Fill out Form1040X with all necessary information. You’ll also be asked to include any supporting documentation. It’s best to be as thorough as possible.
If you have two or three different documents to support a single correction, label and include each of them. You want to leave no doubt in the IRS’s mind that your amended return is accurate.
Form 1040X also provides a space where you’re allowed to write an explanation. Explain your justification as clearly yet concisely as possible.
- Double-Check Your Amended Return
The worst thing you can do is send over an amended return that also has errors or omissions. This will only further confuse the situation and lead to more red tape and delays. Double- and triple-check your amended return prior to submitting.
As a side note, if your amendment is going to result in a higher tax bill, you should go ahead and include the additional payment with the new return. Even if it doesn’t cover all the additional taxes owed, sending some payment exhibits goodwill and can minimize the interest and penalties you may owe.
- Properly Submit Your Amended Return
As mentioned, you have to submit an amended return by mail. Follow the instructions on how and where to mail the return.
Prior to sending, make copies for your own records. If you want peace of mind, you might even order tracking/delivery confirmation on the envelope.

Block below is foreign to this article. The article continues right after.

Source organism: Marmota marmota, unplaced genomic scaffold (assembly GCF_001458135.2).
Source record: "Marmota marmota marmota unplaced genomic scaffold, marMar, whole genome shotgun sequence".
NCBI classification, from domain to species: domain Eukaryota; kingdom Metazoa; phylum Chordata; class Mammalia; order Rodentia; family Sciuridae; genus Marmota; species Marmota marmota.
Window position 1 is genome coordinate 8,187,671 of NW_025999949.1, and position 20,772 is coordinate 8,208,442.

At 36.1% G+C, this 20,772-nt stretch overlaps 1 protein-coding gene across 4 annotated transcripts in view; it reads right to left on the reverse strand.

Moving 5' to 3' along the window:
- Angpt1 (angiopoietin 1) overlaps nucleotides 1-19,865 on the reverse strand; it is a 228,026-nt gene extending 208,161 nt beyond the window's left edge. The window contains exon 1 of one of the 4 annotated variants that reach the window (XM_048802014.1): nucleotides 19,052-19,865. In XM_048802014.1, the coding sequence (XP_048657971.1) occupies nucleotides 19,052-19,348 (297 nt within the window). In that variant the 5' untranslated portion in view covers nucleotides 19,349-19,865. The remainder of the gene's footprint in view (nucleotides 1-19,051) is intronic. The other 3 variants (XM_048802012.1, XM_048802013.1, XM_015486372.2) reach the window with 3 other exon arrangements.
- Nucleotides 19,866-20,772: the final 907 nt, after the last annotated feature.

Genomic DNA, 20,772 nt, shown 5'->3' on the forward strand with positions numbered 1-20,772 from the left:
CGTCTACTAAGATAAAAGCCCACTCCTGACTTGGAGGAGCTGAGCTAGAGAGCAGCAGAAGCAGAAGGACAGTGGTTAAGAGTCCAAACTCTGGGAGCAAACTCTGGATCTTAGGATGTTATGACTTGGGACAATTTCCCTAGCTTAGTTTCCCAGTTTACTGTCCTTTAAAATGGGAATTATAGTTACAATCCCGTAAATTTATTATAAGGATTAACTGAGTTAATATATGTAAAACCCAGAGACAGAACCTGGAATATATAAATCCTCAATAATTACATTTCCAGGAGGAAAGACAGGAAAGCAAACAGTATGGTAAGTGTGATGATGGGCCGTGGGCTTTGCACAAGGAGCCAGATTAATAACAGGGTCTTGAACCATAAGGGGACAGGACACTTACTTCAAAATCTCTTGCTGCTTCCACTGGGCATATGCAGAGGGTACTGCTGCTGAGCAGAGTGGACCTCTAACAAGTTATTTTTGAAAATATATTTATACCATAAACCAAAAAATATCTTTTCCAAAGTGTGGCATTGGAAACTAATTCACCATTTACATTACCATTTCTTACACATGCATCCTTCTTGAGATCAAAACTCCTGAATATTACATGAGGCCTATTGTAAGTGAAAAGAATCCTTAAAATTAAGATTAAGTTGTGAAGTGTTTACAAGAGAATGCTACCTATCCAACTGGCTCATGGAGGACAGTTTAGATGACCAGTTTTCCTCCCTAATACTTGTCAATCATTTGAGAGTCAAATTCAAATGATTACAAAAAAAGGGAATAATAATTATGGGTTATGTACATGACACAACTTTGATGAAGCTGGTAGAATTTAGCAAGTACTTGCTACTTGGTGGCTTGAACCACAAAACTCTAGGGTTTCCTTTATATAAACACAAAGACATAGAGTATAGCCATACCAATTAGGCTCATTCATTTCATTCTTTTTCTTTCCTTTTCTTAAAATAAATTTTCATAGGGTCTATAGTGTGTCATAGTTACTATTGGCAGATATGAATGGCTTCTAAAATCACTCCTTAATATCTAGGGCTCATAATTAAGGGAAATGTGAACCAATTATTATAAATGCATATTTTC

- Be Patient
This isn’t a quick process. It’s going to take the IRS a minimum of eight weeks to process your amendment.
If you send it during the busy tax season, it could take as long as 16 weeks. Try to remain patient and give the IRS time to handle your request before contacting the agency with questions or concerns.
Taxfyle: Making Tax Returns Effortless
At Taxfyle, we understand how busy tax season is. We also know how frustrating it can be to file your taxes on your own—particularly when oversights and mistakes require additional amendments and paperwork.
We also want to assure you that you aren’t alone. Taxfyle is your on-demand tax partner.
When you work with us, we connect you to qualified CPAs within our robust network of experienced and certified tax professionals. This allows you to sit back and relax while your preparer handles all the details.